| 6:56 am on Nov 5, 2008 (gmt 0)|
Welcome to WebmasterWorld cam007.
A search of our site turns up a few threads about SEO rates [google.com]
| 8:10 am on Nov 5, 2008 (gmt 0)|
|Should I include a maintenance plan with or without the hours? Should I give an option? |
That is a much more difficult issue to deal with than the original optimization model/cost/price is.
What if, say for example, the hourly rate is $100 an hour (not realistic at all in today's market, but for the sake of illustration). If there are two hours a month agreed upon, or $200 a month agreed upon, and the client takes up that time with email questions, what if there's work on site pages needed in addition?
If the fact that the $200 amount or 2 hours (both hypothetical) is eaten up by client questions, and researching and/or emailing responses, does that eliminate doing any "work" on the site pages that need it?
| 7:05 pm on Nov 19, 2008 (gmt 0)|
for 10 pages website, rates must be agressive .. and if the contents are more than that you may approch local contract to get idea of local pricing.... I'm charing $1000 for 10 pages website....
| 12:42 am on Dec 5, 2008 (gmt 0)|
I don't think there is a set price for web designing. It all depends on how much educatiion, experience, skills and knowledge you have acquired.
Keep track of how many hours it takes to accomplish a certain task and then multiply that by what you think you're worth and adjust the later as your skills increase over the years. If you haven't built a website yet offer to build a simple one for free for a non-profit org and keep track of your time. Your most precious asset will be your portfolio and satisfied customers.
PS. another factor is your overhead--someone working from home who writes code by hand can charge a lot less than someone who has an office and has to update WYSIWYG programs every year.
[edited by: Lorel at 12:44 am (utc) on Dec. 5, 2008]
| 5:26 am on Dec 5, 2008 (gmt 0)|
|I don't think there is a set price for web designing. |
I believe the OP was asking about SEO. Web design is not necessarily needed for SEO work. Sites can be SEO'd without touching the site design.
| 9:19 pm on Dec 14, 2008 (gmt 0)|
|Sites can be SEO'd without touching the site design. |
Bill, I would be interested in hearing how you can SEO a site without touching the design.
| 2:34 am on Dec 15, 2008 (gmt 0)|
Yes, Bill is right. I'm not interested in rates in Web Design. Just modification of the site regarding the on page (site content, Tags, linking, etc.) and off page SEO.
| 9:34 am on Dec 15, 2008 (gmt 0)|
|I would be interested in hearing how you can SEO a site without touching the design. |
We recently went through a large SEO tender process and had most of the largest SEO companies in the UK in to pitch, not one of them would touch our site to make any changes as it opens them up to too much liability if something were to go wrong.
We were paying the SEO for their expertise, it is up to our own web design and marketing teams to get the recommended changes implemented, with advice and guidance from the SEO.
However when I worked with sme's and start ups the expectation was that we would do the changes as they didn't have available resource, so the choice of whether or not to include site changes in your service really depends on your level of expertise and the sort of clients you are working with.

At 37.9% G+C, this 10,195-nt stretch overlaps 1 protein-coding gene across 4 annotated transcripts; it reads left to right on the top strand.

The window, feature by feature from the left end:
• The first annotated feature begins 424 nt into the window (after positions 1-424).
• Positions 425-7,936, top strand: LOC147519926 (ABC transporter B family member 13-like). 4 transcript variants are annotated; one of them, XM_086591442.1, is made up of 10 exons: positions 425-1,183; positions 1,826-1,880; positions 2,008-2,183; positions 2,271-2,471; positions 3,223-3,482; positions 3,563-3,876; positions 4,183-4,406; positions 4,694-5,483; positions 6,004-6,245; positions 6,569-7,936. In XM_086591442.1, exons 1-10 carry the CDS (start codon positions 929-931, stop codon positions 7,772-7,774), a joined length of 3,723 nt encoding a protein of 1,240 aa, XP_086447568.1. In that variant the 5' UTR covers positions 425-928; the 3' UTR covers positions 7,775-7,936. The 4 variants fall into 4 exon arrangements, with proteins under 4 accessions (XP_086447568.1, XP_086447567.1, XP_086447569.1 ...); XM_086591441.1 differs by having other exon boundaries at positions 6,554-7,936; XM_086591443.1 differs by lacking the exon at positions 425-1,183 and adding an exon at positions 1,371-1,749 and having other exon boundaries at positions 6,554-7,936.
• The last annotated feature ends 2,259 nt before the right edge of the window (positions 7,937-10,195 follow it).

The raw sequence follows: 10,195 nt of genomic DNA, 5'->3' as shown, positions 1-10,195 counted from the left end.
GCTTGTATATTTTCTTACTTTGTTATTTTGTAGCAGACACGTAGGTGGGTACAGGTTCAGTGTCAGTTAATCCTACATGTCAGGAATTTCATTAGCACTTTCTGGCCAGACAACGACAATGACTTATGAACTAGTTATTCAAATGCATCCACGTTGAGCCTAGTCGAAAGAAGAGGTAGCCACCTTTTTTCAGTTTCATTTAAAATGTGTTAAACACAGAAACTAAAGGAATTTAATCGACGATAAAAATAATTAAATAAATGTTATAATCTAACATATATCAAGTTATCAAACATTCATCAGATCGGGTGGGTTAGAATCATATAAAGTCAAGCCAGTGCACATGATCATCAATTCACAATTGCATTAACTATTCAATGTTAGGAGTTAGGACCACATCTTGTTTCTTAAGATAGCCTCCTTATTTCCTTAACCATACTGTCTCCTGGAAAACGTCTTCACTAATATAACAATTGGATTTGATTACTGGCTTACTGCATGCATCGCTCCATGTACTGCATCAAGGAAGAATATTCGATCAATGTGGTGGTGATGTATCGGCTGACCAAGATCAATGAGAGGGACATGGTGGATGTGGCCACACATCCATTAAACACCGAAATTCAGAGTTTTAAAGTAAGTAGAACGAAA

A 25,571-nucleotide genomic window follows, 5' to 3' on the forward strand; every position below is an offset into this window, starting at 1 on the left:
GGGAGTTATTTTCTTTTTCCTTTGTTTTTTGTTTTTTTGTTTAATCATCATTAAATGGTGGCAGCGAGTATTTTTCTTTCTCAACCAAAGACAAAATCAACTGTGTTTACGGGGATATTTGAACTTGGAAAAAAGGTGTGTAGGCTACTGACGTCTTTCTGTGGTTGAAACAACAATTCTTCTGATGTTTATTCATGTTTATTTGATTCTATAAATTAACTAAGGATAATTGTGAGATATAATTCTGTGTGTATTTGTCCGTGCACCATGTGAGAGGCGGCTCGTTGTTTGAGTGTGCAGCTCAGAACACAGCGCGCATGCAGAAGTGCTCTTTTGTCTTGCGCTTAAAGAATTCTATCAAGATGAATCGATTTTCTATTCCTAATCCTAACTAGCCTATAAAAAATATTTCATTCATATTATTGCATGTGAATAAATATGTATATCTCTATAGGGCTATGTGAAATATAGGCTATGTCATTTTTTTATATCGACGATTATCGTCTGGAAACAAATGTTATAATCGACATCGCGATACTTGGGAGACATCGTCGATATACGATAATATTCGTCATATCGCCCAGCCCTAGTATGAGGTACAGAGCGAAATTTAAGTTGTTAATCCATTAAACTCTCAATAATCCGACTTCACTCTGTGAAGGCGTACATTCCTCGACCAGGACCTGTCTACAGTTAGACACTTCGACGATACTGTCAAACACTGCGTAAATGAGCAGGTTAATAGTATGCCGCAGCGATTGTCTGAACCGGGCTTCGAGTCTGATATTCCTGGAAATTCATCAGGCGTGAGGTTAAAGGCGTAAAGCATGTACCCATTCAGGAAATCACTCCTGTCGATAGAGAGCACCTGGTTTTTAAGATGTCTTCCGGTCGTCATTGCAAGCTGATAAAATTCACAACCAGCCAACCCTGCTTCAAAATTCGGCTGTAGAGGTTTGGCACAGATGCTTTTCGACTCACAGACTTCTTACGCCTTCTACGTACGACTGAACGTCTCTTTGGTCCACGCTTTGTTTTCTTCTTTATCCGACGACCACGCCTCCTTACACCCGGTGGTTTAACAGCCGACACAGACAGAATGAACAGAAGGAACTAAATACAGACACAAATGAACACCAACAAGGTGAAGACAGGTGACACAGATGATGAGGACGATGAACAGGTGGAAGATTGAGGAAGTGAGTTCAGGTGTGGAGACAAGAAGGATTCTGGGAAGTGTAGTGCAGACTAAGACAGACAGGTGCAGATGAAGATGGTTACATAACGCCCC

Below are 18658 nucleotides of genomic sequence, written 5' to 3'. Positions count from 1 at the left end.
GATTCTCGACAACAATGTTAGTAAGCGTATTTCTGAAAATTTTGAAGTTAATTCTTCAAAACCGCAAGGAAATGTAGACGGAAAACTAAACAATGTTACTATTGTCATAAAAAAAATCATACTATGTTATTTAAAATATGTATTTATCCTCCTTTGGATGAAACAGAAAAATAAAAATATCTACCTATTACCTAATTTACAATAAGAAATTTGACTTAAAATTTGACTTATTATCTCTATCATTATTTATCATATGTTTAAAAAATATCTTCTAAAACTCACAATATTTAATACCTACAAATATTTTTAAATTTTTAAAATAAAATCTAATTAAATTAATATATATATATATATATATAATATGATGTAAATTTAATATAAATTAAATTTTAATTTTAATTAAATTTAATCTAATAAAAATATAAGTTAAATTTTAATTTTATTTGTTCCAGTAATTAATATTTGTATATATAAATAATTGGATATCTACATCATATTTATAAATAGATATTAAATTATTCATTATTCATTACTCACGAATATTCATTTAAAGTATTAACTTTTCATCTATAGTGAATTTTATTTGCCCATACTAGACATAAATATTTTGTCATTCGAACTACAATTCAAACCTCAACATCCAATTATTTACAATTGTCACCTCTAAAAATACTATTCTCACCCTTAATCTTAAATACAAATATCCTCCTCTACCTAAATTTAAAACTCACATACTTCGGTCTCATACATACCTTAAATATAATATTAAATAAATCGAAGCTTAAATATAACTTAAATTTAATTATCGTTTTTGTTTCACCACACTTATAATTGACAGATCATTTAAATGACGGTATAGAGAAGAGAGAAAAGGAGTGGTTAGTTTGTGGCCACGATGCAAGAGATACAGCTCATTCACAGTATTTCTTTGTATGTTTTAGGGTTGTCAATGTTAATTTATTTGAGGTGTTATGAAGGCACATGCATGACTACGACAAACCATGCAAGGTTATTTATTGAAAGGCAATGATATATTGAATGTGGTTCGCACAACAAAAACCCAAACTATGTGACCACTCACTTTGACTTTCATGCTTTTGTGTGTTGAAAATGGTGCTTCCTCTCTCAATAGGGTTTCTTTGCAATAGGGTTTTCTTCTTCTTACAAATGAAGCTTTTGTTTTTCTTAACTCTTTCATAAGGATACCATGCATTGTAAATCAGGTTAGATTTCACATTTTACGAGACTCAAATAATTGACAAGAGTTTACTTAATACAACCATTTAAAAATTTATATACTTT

| 9:00 pm on Dec 15, 2008 (gmt 0)|
Sites can be SEO'd without touching the site design. - Being layout I suspect you mean, I fail to see how you could achieve much with out editing content to some extent.
| 9:55 pm on Dec 15, 2008 (gmt 0)|
We're drawing some lines here between consulting SEOs who provide only reports and recommendations and hands-on SEOs who will edit the pages (given a signed liability waiver, of course), and also between SEO (link and content optimization, technical/server-related aspects like URL canonicalization, etc.) and Web design (page layout and presentation).
Very precisely-worded questions and answers will increase the usefulness of this exchange. :)
As they say in debate, "Define your terms."
| 9:30 am on Dec 20, 2008 (gmt 0)|
I always recommend Project wise work... as that is best.
Every company has it's own criteria...
| 7:47 pm on Jan 8, 2009 (gmt 0)|
Saw an SEO job advertised with a major recruitment firm in England today, £100 - £240 per hour !
| 4:29 pm on Jan 9, 2009 (gmt 0)|
|We were paying the SEO for their expertise, it is up to our own web design and marketing teams to get the recommended changes implemented, with advice and guidance from the SEO. |
I try to do it this way as well, but as you pointed out it tends to only work with the larger clients. The small and even mediums sized businesses generally don't want to hire an expert and then hire a developer to implement. In my experience they want a one stop shop.
|We're drawing some lines here between consulting SEOs who provide only reports and recommendations and hands-on SEOs who will edit the pages (given a signed liability waiver, of course) |
I agree we are drawing a line, but while I am no lawyer I do know that just providing expertise vs. hands on service, even with a waiver, isn't a get out of jail free card. There are TONS of lawsuits against consultants, accountants, and other professional service providers that provided just expertise. Most high end consultants I know carry E&O (Errors and Ommissions) insurance just for this reason. If they give advice and the client implements it, even with their own team, and it goes sour they can and probably will sue the provider of said expertise.
While I have not looked at law suits regarding SEO providers I can't believe they would be exempt from a law suit simply by signing having a waiver and never physically touching the site.